How to fix provincial property-tax systems — and how not to

The ways provinces assess property values create a whole lot of complaints. A new paper offers a few suggestions for how to reform the process
By John Michael McGrath - Published on Nov 26, 2019
Le Sélect Bistro, in downtown Toronto, says that its property taxes have increased by more than 500 per cent since 2005. (



Le Sélect Bistro, in downtown Toronto, has a problem, and — as so many others late in this decade have done — it’s turned to the internet for assistance, launching a petition asking people to help protect Toronto’s small restaurants and cafés from a force that, it says, is relentlessly eating away at the city’s urban fabric and character.

The force in question? Property taxes. Le Sélect says that its have increased by more than 500 per cent since 2005.

The province’s municipal-property-assessment corporation, MPAC, assesses plots of land according to their “highest and best use,” not the structures that are currently standing on them. The value of the land that’s home to Le Sélect, a modest two-storey restaurant, is implicitly determined by a consideration of what could be built there — a multi-storey condo tower, for example.

This presents an obvious problem for small businesses operating in the city’s downtown core. But, according to Enid Slack, of the University of Toronto’s Institute on Municipal Finance and Governance, the system is more or less operating as it should when it comes to assessments.

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“We have a market-value assessment system. All MPAC is trying to do is assess the market value of that piece of land. If it went on the market for sale today, what would it get?” Slack says, adding, “I think we get caught up too much on ‘condo vs. restaurants,’ and so on, when it’s really just a question of what it would sell for.”

(This is hardly the only complaint municipalities have about the current assessment system. While small businesses struggle with sky-high assessments in downtown Toronto, has reported in the past that, when major employers win appeals and reduce their tax bills, smaller and rural towns across Ontario are often hit with major budget shortfalls.)

Along with co-authors Harry Kitchen and Tomas Hachard, Slack last week released a paper looking at potential ways for provincial governments to reform their property-tax system — and warning against the potential harms of some proposals.

Notwithstanding situations such as the one Le Sélect is facing, the paper argues against capping assessment increases or averaging them over several years: such approaches, it says, introduce to the tax system distortions and potential unfairness — the very issues market-value assessment was introduced to solve.

The province introduced the current system in 1997 when it forced all Ontario municipalities to adopt a single method of property assessment. Prior to 1997, similar buildings in different municipalities could be assessed at wildly different values, which led to different tax burdens depending on which side of a boundary they happened to be on. But, while the current system was designed to solve the problems of the pre-1997 status quo, the case of Le Sélect and others in Ontario’s faster-growing cities shows that the current system has its downsides, too.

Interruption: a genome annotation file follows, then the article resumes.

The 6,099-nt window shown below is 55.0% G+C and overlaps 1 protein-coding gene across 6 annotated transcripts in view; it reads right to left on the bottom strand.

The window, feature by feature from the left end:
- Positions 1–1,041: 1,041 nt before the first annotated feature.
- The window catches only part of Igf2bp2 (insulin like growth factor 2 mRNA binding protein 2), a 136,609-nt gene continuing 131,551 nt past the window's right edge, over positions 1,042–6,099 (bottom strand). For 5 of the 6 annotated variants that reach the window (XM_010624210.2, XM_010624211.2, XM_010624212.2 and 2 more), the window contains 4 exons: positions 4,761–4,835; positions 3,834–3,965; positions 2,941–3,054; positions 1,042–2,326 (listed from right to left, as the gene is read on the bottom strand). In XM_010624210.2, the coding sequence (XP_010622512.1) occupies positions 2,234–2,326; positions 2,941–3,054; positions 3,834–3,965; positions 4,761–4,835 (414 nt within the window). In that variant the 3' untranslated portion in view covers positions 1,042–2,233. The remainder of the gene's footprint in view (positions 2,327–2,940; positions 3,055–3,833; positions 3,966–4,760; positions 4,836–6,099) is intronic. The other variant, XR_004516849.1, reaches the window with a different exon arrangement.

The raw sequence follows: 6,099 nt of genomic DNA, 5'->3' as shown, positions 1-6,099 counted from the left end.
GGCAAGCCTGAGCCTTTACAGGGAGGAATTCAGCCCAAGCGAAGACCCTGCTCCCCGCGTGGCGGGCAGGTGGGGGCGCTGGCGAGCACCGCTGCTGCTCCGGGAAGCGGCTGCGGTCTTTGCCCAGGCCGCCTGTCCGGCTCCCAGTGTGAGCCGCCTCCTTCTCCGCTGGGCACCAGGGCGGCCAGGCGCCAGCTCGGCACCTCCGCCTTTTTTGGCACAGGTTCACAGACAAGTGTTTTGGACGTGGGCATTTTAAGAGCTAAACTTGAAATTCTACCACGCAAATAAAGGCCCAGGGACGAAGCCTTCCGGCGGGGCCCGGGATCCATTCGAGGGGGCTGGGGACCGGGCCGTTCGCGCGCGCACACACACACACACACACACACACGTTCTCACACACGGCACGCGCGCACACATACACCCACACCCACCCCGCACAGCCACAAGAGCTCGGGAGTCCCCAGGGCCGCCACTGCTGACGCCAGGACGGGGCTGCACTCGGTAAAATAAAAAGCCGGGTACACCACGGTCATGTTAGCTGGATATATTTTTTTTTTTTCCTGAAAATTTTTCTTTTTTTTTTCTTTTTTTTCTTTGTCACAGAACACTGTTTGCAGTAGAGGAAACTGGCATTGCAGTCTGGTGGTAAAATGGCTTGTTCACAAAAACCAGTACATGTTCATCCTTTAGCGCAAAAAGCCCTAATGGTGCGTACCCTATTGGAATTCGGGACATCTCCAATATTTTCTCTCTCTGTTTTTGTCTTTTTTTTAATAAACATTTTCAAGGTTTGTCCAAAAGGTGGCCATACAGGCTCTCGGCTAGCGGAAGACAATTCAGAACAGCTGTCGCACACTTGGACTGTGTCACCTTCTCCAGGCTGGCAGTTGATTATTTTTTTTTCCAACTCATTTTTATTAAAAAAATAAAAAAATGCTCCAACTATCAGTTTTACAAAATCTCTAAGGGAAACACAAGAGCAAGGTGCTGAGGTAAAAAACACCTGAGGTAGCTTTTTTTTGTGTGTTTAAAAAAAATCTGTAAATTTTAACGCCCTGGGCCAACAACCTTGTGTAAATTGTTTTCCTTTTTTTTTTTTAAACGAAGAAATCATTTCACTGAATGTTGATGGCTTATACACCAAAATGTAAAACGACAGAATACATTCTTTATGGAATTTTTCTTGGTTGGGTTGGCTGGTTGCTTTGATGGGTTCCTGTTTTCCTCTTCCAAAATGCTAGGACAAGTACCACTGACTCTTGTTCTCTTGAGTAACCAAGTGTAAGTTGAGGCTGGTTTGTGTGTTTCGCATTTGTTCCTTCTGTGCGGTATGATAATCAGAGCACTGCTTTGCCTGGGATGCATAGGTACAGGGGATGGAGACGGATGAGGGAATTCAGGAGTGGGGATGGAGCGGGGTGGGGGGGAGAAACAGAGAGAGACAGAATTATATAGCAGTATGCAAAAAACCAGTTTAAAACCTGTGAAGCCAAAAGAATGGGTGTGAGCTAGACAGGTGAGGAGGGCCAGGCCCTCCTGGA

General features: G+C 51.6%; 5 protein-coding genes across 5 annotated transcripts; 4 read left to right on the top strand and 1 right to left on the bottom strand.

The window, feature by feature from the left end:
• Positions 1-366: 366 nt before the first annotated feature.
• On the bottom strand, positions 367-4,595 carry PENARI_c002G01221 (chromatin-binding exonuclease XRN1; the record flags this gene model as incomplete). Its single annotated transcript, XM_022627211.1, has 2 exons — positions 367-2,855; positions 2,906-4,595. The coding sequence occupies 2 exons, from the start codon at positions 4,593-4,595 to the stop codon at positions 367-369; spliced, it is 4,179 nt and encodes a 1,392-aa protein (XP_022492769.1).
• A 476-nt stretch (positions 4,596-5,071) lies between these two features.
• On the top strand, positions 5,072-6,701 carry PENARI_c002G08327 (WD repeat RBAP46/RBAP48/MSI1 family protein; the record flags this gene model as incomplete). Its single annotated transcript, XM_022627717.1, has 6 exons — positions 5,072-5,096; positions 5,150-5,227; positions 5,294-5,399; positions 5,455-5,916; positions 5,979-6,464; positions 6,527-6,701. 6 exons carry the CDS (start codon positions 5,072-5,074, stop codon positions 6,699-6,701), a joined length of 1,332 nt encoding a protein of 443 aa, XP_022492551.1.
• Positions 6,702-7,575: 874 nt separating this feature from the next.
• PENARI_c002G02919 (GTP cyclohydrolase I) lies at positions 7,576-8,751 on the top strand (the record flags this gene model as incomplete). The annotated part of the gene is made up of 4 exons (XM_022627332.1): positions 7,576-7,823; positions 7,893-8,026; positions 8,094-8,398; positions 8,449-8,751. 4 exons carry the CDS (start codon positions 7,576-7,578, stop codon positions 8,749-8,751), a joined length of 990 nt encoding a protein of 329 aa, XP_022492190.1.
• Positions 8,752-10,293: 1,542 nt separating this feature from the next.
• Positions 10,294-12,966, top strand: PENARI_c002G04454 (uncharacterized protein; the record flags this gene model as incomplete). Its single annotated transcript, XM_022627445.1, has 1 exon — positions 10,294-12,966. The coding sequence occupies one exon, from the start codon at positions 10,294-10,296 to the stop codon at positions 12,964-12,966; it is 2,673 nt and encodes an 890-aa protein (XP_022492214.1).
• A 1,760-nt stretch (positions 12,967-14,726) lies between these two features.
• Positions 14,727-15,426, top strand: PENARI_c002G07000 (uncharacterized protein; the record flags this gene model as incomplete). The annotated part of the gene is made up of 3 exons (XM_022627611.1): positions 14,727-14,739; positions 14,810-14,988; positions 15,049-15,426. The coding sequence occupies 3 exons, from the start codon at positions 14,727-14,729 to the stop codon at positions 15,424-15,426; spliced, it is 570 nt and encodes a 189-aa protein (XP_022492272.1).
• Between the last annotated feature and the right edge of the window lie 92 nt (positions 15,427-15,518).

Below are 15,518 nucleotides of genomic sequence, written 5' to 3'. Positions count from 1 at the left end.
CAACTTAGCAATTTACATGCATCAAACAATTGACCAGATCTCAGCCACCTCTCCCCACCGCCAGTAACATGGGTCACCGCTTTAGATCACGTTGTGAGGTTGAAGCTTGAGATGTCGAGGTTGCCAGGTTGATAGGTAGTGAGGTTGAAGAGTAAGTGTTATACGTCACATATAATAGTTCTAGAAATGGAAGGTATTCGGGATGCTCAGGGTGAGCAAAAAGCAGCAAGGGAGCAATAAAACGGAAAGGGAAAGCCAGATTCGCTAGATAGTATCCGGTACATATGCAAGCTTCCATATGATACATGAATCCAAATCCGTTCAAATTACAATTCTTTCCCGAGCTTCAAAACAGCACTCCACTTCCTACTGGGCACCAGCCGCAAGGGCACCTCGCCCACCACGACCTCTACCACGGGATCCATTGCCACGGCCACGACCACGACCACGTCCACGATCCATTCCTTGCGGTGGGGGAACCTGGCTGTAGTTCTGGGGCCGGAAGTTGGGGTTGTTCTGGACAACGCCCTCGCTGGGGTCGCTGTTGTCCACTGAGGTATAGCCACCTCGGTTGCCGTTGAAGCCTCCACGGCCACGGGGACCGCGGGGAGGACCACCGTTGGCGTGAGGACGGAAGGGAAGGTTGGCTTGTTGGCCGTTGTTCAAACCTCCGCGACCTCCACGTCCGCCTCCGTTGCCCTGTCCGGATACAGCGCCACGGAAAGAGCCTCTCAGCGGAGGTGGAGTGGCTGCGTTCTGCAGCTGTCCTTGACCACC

If municipalities want to shelter some classes of property owner from the downsides of higher tax bills, Slack says, they shouldn’t do so through the assessment system.

“If you have other objectives, like keeping that restaurant in business, then isn’t there another way to do it?” Slack says. Other authors cited in the IMFG paper refer to assessment constraints as “phantom tax relief” because they appear to deliver property-tax relief but can just as easily foist the tax burden onto other property owners.

When Toronto, driven by assessment complaints similar to those of Le Sélect, was trying to preserve the cultural hub at 401 Richmond, its eventual solution was to keep the property’s market-value assessment but create a new tax class for properties that offer artists below-market rents.

“In this paper, we point out that’s one way of addressing this problem through policy instead of through the assessment base,” says Hachard. “It’s not necessarily the ideal way, but it’s better than working through the assessment base — the fairness of it.” The paper also notes that the market-assessment system forces municipalities to be clear about their choices, while capping or averaging assessment increases can serve to obscure them.

One of the paper’s other major recommendations involves forcing the province to take some fiscal pain. Slack argues that Ontario should get rid of its own property taxes: Ontario expected more than $6 billion in property-tax revenue for the 2019-20 fiscal year (while it’s nominally earmarked for education spending, in reality, it simply forms part of the province’s general revenues). The major items in the province’s budget, such as health care and education, Slack says, are essentially redistributive and are best funded through such things as the income and sales taxes that make up half of the government’s total revenues.

“We don’t think the province should be in the property-tax business,” Slack says. “The property tax is good for municipalities — it’s one of the only ones available to them, but it’s also a better local tax.”

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